Training approaches should model the behaviors that agencies expect from staff: collaboration, problem solving, negotiation, and judgment. Therefore, at least some of the training TANF workers receive should involve workers from both TANF and substance abuse treatment agencies, and should be conducted by trainers from both agencies. Training should include practical opportunities for TANF and treatment workers to discover their mutual interests and learn to respect their differences. It should allow time to work through practical problems that are likely to come up on the job. Topics that are especially relevant for joint training include how to share information (confidentiality) and implications of substance abuse on child protective services.

Multi-disciplinary teams

One way to address staff capacity is through the use of multi-disciplinary teams and case conferences (these are also called "staffings"). In these situations, a team of workers, generally including an eligibility worker, a case manager (or whoever is responsible for the IRC), and substance abuse counselor share responsibility for working with recipients. These teams meet periodically (ideally, including the families as well) to develop and monitor case plans and progress. Denver, El Paso, and Weld Counties, employ some form of multi-disciplinary teams and case conferences.

These arrangements are not easy to establish, but they can yield important benefits for both staff and recipients. Collectively, the teams have a lot of expertise, and each member can contribute based on his or her area of expertise. Team members end up learning about each other's services and rules, so that they are less likely to give out confusing or incorrect information to families. Workers also gain a broader understanding of each family, and are better able to match TANF services to recipient needs. Recipients benefit from working with staff who have expertise and who communicate with each other to coordinate and improve services.

Supervision

Agencies that encourage recipients to talk about substance abuse problems also have to consider the nature and style of supervision workers receive. TANF supervisors face the same challenges faced by workers in implementing welfare reform, and they are expected to guide the workers through relatively uncharted territory. As indicated by the points raised in this guidebook, welfare reform requires TANF workers to collaborate with people who come from backgrounds that differ from their own, and who work in agencies with priorities that differ from TANF priorities. Supervisors have to set the tone for workers by modeling collaborative and productive relationships with colleagues. TANF supervisors can start by inviting colleagues from other agencies to staff meetings or "brown bag" lunches or by holding TANF staff meetings at another agency.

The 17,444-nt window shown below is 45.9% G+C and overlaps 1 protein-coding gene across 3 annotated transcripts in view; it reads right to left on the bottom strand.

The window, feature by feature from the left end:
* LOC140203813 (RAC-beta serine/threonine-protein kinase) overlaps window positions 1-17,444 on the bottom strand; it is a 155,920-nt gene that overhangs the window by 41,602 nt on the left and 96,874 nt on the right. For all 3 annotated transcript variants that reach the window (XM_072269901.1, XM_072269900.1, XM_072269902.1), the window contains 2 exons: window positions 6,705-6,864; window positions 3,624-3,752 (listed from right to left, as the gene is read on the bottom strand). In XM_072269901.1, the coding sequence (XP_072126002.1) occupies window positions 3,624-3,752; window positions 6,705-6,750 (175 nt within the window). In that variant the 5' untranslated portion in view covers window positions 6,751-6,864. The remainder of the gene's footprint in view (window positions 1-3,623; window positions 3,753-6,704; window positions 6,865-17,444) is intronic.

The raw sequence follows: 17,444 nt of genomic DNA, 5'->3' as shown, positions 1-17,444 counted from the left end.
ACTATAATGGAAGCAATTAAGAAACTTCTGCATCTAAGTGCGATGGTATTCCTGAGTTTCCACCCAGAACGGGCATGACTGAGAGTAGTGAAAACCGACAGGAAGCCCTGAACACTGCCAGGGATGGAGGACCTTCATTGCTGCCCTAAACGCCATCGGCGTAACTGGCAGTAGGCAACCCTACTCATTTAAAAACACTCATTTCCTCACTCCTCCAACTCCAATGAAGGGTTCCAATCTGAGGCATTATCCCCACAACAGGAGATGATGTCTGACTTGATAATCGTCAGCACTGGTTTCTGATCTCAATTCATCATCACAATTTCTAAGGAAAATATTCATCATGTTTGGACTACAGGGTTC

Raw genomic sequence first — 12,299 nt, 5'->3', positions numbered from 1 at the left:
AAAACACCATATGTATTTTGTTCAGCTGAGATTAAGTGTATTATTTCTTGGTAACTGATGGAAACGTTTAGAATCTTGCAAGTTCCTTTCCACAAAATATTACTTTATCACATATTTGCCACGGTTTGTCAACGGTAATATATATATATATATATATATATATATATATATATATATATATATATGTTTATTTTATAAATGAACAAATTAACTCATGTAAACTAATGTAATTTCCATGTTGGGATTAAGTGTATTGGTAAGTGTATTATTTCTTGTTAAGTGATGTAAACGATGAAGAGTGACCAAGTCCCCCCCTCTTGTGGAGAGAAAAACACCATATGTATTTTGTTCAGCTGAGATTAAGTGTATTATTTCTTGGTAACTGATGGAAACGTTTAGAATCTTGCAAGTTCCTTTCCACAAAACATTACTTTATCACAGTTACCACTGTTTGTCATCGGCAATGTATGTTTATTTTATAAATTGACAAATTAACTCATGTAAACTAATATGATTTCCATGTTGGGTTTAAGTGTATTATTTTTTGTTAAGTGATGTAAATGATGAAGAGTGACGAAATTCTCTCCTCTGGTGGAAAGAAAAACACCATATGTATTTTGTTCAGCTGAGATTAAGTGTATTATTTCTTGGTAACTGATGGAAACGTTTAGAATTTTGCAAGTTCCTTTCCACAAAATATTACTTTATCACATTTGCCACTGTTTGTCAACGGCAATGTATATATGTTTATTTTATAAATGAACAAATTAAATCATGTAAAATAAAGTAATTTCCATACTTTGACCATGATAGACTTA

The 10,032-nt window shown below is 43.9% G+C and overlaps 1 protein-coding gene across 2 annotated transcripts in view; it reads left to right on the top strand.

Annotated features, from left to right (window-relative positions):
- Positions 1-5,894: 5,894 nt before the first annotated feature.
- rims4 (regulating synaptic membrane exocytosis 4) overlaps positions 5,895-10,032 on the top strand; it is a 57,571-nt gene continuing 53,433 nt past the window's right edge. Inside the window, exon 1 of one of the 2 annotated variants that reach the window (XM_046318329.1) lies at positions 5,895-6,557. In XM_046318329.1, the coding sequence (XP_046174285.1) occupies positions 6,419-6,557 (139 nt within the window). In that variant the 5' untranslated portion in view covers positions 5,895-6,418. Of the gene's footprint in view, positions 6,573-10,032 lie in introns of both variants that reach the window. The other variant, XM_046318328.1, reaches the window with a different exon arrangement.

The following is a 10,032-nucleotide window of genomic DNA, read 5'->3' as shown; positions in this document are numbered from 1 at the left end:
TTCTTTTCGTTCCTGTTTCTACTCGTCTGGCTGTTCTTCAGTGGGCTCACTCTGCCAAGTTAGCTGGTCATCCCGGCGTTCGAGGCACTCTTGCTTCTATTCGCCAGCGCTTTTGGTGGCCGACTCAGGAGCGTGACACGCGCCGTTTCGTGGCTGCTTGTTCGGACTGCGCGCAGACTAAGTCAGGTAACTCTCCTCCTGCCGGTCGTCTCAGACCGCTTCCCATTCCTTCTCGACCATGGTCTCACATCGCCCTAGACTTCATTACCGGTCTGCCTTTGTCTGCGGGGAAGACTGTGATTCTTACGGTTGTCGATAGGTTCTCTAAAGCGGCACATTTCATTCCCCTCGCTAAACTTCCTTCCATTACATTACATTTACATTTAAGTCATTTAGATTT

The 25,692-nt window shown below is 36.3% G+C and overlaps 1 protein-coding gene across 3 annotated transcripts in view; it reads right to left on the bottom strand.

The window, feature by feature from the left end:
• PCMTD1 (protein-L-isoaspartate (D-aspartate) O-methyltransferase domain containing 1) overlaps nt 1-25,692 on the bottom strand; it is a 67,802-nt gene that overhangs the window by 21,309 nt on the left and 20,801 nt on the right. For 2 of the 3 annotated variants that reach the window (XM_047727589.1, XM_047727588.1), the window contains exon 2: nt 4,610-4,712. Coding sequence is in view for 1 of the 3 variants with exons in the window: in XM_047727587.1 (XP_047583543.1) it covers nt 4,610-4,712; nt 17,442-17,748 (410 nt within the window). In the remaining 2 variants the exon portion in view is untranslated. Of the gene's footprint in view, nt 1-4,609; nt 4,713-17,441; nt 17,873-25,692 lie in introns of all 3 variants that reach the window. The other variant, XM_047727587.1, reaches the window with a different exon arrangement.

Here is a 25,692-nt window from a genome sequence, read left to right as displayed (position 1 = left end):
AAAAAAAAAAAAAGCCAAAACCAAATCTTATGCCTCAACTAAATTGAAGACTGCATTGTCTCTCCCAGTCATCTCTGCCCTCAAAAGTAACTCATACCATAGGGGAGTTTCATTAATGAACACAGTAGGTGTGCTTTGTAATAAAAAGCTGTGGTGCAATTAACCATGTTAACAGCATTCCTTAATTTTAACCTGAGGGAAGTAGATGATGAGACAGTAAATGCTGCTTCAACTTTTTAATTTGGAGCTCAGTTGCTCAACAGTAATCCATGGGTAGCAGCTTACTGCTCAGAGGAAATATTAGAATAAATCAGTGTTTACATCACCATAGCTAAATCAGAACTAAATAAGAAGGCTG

Supervisors also must ensure that staff know how to and actually do translate lessons from training to changed behaviors on the job. Training alone may be adequate to inform TANF workers about new eligibility rules, but it is not adequate to make them skilled team members or comfortable discussing personal problems with recipients. In some ways, guiding TANF worker performance is harder than it used to be, when the tasks were more routine and the outcomes more quantifiable (number of case actions completed, timeliness, etc.) than they are now. Supervisors should check with staff to determine whether they are discussing substance abuse problems with recipients, how they feel about these discussions, and whether they need more support. At least some staff meetings should include agenda items that cover follow-up to prior training and feedback from on-the-job practice of training concepts.